The two Birkeland filaments (also concentrating matter within their magnetically pinched volume) torque around each other, changing the morphology of the core plasma (flattening the ellipse) and eventually evolving into trailing arms as electric current, axial to the arms, flows into the core of the galaxy. At that point the two Birkeland filaments merge with the core. So the core of a galaxy derives from whatever intergalactic plasma was trapped between the two (or more) Birkeland filaments and the arms of the spiral derive mostly from the pinched Birkeland filaments themselves.

The rotating Birkeland filaments impart the initial rotational momentum to the galaxy-sized plasma structure. As the charged plasma structure rotates, there arises a concomitant magnetic field with a typical “dynamo” signature.

Current continues to run through the galaxy along the equatorial plane as part of a larger intergalactic circuit. This current as it passes through the magnetic field mentioned above drives further rotational energy as the galaxy responds as a homopolar motor. This is what drives the “anomalous” rotational velocities observed in the outer parts of galaxies.

The galaxy is also a homopolar generator, with the conductive plasma in the galactic disk sweeping through the same magnetic field. This sets up axial currents running through the galactic axis and stretching outwards to loop back along the equatorial plane. These axial currents extend to double layers over the galactic poles. These polar double layers accelerate charged particles to high energies resulting in “jets” above and below the galaxy.

Further magnetic fields arise in the galaxy as a result of the intergalactic current running in along the equatorial plane. The current running radially along the equatorial plane create local magnetic fields that squeeze the plasma into Birkeland filaments. This brings definition to the spiral arms. Further filamentation and higher current densities power star formation in the spiral arms.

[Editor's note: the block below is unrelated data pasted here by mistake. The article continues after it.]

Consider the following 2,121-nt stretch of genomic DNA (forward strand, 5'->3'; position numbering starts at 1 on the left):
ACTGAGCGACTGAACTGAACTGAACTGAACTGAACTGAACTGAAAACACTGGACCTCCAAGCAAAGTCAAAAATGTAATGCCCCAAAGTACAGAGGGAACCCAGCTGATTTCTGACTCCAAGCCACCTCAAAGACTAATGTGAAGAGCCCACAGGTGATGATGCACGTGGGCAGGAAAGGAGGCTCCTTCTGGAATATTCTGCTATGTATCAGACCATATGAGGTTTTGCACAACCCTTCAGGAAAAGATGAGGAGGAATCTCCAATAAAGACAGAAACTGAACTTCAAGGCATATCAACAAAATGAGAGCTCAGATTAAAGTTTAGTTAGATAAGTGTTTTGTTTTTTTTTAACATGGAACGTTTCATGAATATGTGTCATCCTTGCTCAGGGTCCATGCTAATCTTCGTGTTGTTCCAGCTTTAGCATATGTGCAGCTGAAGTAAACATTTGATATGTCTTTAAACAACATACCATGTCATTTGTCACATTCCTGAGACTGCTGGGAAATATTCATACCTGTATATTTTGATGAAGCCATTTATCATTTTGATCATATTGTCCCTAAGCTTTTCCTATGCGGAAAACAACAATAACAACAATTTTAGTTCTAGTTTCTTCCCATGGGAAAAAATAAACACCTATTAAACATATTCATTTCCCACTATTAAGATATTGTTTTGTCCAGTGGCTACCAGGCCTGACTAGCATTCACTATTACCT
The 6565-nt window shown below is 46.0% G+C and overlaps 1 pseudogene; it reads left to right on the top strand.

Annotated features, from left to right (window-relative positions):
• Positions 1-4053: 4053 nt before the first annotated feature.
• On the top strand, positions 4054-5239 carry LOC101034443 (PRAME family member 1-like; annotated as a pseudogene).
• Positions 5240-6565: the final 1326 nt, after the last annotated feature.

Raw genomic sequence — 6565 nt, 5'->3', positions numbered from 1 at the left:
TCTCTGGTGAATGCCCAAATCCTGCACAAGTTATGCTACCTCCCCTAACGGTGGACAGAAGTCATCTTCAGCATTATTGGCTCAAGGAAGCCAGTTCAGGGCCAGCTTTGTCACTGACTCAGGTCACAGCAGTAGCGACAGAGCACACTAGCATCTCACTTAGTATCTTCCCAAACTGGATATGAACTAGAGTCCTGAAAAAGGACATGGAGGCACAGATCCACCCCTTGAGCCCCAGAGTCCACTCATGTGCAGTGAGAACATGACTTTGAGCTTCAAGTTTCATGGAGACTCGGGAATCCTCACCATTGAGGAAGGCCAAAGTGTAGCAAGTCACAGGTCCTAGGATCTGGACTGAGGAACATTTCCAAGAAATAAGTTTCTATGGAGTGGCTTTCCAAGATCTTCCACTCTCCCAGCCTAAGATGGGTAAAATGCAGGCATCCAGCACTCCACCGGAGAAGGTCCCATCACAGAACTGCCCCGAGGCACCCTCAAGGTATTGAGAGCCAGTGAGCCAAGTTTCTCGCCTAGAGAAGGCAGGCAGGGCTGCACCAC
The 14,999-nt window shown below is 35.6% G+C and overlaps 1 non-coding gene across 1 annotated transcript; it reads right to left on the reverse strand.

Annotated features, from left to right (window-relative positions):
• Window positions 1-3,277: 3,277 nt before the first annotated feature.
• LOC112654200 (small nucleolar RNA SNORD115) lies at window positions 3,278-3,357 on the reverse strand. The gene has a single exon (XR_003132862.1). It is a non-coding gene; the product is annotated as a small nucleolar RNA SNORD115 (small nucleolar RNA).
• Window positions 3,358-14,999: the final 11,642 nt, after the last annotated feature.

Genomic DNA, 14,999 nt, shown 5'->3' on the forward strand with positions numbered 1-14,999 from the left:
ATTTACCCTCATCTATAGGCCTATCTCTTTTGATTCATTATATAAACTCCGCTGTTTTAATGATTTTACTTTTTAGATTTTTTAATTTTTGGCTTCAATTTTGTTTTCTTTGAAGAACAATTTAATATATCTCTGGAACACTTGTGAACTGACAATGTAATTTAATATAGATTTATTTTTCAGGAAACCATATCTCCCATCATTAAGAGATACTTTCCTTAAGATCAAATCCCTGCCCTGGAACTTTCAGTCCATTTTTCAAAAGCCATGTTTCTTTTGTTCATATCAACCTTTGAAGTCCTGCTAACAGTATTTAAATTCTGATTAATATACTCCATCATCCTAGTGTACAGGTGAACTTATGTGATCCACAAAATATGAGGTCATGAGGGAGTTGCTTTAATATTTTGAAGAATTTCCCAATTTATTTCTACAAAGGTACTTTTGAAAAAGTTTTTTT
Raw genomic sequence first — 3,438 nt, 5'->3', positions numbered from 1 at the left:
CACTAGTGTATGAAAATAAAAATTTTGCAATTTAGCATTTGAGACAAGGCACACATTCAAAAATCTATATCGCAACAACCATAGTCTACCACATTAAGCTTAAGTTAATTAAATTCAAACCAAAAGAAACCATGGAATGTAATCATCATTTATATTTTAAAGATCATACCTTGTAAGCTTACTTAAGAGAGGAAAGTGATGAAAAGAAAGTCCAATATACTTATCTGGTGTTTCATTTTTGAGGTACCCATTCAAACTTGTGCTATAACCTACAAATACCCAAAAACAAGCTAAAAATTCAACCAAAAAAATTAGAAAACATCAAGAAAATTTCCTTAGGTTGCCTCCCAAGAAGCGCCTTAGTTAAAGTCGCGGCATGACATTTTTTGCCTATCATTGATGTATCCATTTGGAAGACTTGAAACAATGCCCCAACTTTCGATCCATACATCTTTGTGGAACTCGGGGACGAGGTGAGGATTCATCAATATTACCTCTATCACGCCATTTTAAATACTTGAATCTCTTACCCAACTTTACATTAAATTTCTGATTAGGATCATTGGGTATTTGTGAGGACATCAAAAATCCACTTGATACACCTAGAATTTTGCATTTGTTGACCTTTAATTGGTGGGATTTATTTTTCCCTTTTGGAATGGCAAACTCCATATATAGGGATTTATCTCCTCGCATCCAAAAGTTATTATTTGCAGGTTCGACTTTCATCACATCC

Considering these very different viewpoints, a bottom up gravitational aggregation versus a top down electromagnetic organization, observations of the galaxies around us should let us decide upon the validity of one model versus the other. After all, the galaxies we observe should bear the marks of their history and the forces that drive them.

As it happens, two of our nearest galactic neighbors, M31 (Andromeda) and M33 (Triangulum), are very well studied due to their proximity. This makes them excellent candidates for comparing the relative explanatory power of the two models.

There are some interesting attributes to these two galaxies that are worth discussing considering the models discussed above:

1) M31 and M33 both have magnetic fields, similar in strength, but qualitatively different in morphology.

2) M31 has a distinct and very coherent magnetic ring about 33,000 light-years in radius.

3) M33 has a more irregular magnetic field, where the field strength seems to trace the spiral arms.

4) M33 has been said to lack a super-massive black hole at its core (that is to say, the rotational velocity decreases closer to the galactic core).

Examining these findings, as well as drawing upon Peratt’s simulations, along with similar work in the standard model, will challenge both models. It is important for theoretical models to be challenged, since it can ultimately improve their explanatory framework.

However, the validity of a model often rests on whether these types of challenges alter the model in its detail, or whether the challenge undermines fundamental assumptions. Obviously, the former allows improvement while the latter should inspire a more fundamental shift in beliefs.

Tom Wilson